Tuesday, July 20, 2010

1997 - (Honor) Moorchild

Melinda's perspective:

One can’t help comparing successively read novels to the one prior, which is unfortunate for McGraw’s “The Moorchild”. Unfortunate because while I’m sure that “The Moorchild” is a perfectly pleasant book, it happens to share the same underlying theme as “Princess Academy” and I thought “Princess Academy” did it better.

On the other hand, maybe all juvenile fiction follows the same theme? That of being different or the “odd one out”?

Still, the contrast between the two books was a bit jarring. While Hale paints a subtle picture of a girl striving to fit into her society, McGraw’s heavy handed changeling child felt like I was being hit over the head with a hammer - “some people are different and it’s hard for them!”

So heavy handed was the message, at some point I actually started to read political “stuff” into the book – which I never do. How McGraw portrays the treatment of the villagers towards the changeling is SO characteristic of how conflicts between homosexuals in conservative small towns is portrayed in the media, it was distracting. (and as someone that really isn’t into the whole current events thing with the gay and lesbian groups, for me to the draw that conclusion was quite a feat).

Now, I’ll be the first to admit I’m not qualified to pass judgments on an acclaimed novel who has been awarded the prestigious Newbery Honor. Good thing this isn’t a review because then I would have to actually know what I’m doing. Take the rest of my comments (and for that matter, ALL my comments) as personal opinions only. If you LOVED the book – feel free to write a rebuttal! I might even publish it here!

Unlike “Princess Academy”, “The Moorchild” starts off with a bang and had me hooked in the first couple of pages. However, soon I found most of the characters quite two dimensional, and long stretches of nothing but the moorchild playing the pipes and talking to some other understanding bloke in an annoying dialect that did nothing except raise the reading level a grade. Once we FINALLY get to the action part of the book, I’ll admit I was so bored that I skimmed through lots of it.

Hint to future novelists
: If you are going to plan a grand rescue of a someone that got stolen in the first couple of pages, it’s best to mention them again BEFORE you ACTUALLY rescue them a few pages from the end.

The ending was unsatisfying and because I’ve been paying attention to endings, I have decided why it doesn’t work for me. Although the ending has a beginning, but doesn’t actually get to the end of the main story enough to “call it good”. (See my “Princess Academy” post for more on what I learned from endings.)

On to the next one!

Carolyn's Perspective:

Actually, I did enjoy “The Moorchild.” While I acknowledge some of the flaws Melinda pointed out, and I will mention a few others, I felt that the book does merit its “Honor”place—though not an “Award” designation.

Yes, much juvenile fiction handles the subject of the child who is different. In real life, most children share common odd-man-out feelings, the sense of being misunderstood, being unique and irregular. They are unable to see that their peers, who may appear to have it all together are probably plagued with the same feelings of not fitting in. Books are able to bring that situation to an entertaining reality, where the kid REALLY doesn’t fit in, because, say, she is another species entirely, like the moorchild. Young readers can follow the sympathetic character, identify with her, feel crushed when she is hurt (“Yes! I feel like that when kids say mean things to me!), and then feel lifted up and inspired when she triumphs. What makes the book meaningful is how realistic the conflicts and resolutions are.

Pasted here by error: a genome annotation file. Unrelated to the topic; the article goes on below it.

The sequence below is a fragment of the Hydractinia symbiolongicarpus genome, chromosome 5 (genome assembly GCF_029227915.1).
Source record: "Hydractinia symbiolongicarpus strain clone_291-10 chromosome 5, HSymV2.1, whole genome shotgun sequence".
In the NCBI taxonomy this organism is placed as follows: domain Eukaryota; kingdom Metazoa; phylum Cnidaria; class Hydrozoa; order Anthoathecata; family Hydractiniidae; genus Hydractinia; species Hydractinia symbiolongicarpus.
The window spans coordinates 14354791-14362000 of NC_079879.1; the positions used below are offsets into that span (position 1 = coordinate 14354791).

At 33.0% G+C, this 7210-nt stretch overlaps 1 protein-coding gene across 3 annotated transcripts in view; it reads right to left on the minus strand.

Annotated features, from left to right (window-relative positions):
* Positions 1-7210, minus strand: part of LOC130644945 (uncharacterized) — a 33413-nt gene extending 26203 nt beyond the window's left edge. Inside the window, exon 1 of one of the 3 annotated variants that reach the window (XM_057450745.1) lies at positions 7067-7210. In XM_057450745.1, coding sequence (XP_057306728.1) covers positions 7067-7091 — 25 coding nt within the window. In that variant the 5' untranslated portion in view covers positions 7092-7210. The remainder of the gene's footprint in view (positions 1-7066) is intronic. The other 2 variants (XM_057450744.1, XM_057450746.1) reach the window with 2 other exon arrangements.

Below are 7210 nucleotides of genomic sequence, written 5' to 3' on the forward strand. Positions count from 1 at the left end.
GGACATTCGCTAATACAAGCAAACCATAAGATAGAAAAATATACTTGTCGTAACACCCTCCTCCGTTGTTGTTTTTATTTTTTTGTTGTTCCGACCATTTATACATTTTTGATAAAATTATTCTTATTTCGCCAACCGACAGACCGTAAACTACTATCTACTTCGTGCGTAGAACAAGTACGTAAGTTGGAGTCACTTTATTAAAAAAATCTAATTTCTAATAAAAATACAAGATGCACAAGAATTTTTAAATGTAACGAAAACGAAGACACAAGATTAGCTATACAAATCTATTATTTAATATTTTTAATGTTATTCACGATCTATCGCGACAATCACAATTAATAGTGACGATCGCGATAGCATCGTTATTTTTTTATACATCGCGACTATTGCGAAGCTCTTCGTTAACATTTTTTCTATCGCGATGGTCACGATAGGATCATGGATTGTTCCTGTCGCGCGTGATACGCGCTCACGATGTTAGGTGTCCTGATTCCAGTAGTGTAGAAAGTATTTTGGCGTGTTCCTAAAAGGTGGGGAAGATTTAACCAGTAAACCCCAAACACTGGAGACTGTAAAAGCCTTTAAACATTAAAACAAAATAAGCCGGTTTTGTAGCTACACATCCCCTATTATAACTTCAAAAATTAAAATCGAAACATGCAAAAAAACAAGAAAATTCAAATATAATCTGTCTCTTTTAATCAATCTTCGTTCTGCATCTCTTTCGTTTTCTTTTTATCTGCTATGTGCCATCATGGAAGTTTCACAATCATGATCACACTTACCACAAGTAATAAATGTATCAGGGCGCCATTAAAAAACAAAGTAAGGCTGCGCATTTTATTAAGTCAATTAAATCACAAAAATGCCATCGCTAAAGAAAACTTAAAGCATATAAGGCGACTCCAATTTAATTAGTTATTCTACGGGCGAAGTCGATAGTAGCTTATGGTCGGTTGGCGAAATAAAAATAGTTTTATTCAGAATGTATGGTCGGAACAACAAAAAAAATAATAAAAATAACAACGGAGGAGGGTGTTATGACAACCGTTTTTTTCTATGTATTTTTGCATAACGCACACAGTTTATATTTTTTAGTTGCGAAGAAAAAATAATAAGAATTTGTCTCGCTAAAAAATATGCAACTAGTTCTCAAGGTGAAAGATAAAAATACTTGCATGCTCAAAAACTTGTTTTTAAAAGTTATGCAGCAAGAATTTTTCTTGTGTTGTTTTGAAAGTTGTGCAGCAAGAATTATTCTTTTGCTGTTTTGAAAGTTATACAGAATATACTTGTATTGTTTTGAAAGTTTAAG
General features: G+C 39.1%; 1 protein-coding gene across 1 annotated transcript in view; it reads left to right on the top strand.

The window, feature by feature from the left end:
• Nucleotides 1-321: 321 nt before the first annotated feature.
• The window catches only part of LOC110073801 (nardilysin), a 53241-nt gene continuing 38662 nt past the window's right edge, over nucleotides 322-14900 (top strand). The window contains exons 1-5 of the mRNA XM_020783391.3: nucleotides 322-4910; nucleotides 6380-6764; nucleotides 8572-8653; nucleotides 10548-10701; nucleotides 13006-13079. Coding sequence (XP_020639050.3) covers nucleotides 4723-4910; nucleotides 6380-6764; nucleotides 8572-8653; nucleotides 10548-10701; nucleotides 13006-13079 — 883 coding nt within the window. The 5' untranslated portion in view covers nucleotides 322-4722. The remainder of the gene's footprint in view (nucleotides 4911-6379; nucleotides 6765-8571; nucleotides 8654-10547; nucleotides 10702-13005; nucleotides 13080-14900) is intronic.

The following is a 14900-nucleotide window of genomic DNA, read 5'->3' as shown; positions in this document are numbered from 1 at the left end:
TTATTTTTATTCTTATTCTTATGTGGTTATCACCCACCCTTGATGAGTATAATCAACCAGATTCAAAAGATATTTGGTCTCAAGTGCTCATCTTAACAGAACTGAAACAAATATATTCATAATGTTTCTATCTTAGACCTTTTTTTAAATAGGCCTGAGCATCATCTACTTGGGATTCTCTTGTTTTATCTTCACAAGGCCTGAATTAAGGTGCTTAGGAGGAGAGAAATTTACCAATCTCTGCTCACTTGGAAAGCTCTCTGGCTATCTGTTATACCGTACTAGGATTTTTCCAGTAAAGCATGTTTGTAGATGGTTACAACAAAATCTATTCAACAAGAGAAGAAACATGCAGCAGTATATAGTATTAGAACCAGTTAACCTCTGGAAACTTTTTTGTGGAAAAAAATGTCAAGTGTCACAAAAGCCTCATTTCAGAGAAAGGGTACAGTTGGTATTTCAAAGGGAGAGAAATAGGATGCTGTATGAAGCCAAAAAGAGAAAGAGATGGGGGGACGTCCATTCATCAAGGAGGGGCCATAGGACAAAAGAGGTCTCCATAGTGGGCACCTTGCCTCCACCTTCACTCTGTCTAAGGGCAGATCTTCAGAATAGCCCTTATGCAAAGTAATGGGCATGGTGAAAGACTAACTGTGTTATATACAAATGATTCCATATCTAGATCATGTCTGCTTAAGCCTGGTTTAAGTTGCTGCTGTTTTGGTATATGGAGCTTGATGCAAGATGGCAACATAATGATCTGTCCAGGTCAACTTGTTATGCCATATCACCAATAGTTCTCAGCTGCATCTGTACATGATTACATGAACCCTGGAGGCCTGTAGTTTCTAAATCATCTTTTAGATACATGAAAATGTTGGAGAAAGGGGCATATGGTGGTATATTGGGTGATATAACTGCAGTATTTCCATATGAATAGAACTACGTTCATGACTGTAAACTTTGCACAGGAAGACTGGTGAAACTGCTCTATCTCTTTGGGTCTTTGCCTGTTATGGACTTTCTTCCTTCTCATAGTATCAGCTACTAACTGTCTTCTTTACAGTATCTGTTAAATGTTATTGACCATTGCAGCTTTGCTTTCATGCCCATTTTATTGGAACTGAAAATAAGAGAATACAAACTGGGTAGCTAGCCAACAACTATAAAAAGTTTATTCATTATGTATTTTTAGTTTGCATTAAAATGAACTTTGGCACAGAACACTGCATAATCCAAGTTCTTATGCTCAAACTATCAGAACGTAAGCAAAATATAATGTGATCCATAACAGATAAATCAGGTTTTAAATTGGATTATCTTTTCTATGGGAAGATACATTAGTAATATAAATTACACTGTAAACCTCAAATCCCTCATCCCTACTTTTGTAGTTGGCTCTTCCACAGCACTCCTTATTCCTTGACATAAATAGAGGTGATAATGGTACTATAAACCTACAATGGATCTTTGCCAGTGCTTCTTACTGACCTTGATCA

So The Moorchild is more entertaining than realistic. The story is well-told fantasy, fun, and I did care about what happened to the child, though most of the sympathy is derived from her victim status.

But—the things she has to suffer did bug me a little. It disturbed me that her parents, especially her dad, were suspicious of her and didn’t seem to love her. Yes, she was unlovable at first, but kids should be reassured that, even in spite of it all, they have their parent’s love, even if they can’t recognize it. Their defense of her against the villagers (shades of the Salem Witch Trials) was inadequate. The whole atmosphere against her was too toxic to hold with.

As a reflection on contemporary prejudices of the ‘70’s, I think a mixed-race child might identify with some of the situations. The child never quite fit in as an elf, and she doesn’tfit in as a human either.

The last part of the book was exciting, but the very end was sort of a let-down. It’s always easier to write an ending that “shakes the dust off the feet” rather than fix problems. I would have liked to see some changing attitudes and acceptance in the conclusion.

If you like the fairy-changeling plot, I have a recommendation, though admittedly for an older teen audience. The book is called Poison, written by Chris Wooding. (see on Amazon)


Loreleigh said...

I really liked this book, though I read it as a fairy tale more than a novel. Fairy tales are a different sort of beast they are a little flat, a little hurried, a little unfair. I liked this book because it kept with the traditions while expanding the story enough to make it novel length. Maybe not Awesome as it might have been if it had transcended its fairy tale roots but not THAT bad.

Carolyn said...

Yes, as a fairy tale I thought it very entertaining with unique details, which are hard to come by in Fairy Tales!